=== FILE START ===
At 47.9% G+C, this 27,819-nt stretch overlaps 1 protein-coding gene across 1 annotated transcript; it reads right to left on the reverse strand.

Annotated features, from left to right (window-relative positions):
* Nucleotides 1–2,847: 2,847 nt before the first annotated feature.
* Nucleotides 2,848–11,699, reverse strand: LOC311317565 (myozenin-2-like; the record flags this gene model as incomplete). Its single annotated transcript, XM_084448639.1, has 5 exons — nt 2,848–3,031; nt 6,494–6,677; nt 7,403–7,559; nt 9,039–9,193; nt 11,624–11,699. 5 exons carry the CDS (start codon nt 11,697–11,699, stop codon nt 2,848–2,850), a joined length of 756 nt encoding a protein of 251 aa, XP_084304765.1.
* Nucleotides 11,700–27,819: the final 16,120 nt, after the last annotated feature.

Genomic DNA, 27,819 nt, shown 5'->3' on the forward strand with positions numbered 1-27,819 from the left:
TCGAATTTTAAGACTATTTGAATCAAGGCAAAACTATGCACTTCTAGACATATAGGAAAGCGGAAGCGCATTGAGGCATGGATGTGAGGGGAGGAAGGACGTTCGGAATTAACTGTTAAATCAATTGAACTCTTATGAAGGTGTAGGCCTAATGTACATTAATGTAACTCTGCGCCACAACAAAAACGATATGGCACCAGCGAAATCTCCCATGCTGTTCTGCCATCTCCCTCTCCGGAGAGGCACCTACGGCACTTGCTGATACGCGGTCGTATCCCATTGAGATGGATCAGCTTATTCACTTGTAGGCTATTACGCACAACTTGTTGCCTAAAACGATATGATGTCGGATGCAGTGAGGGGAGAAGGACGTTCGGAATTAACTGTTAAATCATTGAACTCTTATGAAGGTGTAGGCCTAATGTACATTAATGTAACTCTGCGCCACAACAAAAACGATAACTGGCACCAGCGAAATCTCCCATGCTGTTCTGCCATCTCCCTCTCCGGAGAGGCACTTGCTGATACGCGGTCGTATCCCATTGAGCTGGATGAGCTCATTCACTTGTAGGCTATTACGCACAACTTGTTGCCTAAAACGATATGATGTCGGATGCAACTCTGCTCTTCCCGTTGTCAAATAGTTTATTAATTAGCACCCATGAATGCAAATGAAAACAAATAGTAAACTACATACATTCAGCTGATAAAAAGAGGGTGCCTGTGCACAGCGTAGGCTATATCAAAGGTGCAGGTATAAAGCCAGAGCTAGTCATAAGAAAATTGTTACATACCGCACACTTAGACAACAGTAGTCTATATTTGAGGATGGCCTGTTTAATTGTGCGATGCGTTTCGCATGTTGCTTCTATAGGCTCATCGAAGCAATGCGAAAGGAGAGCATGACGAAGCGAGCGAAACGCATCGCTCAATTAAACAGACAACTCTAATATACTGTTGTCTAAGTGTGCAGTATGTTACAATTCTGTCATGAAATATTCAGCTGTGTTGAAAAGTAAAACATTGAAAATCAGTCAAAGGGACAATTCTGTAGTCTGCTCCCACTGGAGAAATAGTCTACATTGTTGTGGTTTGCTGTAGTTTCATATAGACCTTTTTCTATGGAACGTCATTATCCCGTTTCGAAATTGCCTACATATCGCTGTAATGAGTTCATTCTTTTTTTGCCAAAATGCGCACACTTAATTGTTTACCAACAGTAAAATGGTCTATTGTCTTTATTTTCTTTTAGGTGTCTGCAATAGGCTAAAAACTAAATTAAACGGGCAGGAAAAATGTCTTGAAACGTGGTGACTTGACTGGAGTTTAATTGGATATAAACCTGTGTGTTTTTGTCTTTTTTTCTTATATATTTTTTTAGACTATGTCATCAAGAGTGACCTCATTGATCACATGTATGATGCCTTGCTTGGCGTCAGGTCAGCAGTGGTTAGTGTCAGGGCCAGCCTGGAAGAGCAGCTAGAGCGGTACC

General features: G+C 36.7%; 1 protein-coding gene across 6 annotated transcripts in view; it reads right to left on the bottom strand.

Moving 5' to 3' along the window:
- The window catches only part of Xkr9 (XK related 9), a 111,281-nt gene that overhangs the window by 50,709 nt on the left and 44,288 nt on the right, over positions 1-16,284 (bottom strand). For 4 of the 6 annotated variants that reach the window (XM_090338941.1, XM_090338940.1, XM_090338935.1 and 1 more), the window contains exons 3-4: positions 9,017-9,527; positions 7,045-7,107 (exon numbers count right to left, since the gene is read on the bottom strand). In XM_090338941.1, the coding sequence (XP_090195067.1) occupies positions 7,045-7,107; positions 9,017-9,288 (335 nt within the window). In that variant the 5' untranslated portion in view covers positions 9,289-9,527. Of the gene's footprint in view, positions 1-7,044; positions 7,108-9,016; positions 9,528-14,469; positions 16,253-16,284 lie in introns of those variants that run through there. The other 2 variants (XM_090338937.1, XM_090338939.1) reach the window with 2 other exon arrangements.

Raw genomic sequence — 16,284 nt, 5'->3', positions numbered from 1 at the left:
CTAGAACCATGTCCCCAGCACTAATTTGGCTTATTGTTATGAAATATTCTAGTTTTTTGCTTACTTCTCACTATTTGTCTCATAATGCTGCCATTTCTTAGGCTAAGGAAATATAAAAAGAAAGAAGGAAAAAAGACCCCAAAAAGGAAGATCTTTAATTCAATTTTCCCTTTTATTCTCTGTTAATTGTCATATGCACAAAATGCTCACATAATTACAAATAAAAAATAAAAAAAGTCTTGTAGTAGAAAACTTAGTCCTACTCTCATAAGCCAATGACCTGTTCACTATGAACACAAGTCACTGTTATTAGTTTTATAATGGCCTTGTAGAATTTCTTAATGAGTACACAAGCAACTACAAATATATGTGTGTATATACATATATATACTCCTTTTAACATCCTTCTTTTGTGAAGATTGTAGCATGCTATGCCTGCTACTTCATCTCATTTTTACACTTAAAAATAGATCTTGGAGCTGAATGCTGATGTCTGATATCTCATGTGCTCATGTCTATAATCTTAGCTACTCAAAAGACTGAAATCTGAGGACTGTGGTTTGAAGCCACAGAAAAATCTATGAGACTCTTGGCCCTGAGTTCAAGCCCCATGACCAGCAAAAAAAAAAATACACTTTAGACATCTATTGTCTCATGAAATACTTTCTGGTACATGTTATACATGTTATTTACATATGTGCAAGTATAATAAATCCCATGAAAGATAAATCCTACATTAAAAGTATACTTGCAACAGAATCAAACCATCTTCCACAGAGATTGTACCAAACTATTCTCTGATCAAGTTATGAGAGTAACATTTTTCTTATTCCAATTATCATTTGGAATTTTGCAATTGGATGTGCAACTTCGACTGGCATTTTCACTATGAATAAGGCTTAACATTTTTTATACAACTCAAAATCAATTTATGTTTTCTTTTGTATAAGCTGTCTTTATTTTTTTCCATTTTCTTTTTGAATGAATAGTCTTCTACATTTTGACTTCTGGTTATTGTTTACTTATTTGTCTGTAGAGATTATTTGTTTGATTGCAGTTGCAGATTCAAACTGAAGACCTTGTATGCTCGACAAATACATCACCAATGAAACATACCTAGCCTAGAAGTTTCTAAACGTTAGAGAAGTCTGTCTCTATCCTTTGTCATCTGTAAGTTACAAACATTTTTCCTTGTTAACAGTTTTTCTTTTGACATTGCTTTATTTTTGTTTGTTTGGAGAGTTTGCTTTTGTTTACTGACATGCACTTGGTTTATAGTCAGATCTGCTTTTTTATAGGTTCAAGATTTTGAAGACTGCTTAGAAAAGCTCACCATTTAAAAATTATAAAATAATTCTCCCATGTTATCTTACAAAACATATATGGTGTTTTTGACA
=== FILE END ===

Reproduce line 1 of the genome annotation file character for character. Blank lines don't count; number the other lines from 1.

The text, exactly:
At 47.9% G+C, this 27,819-nt stretch overlaps 1 protein-coding gene across 1 annotated transcript; it reads right to left on the reverse strand.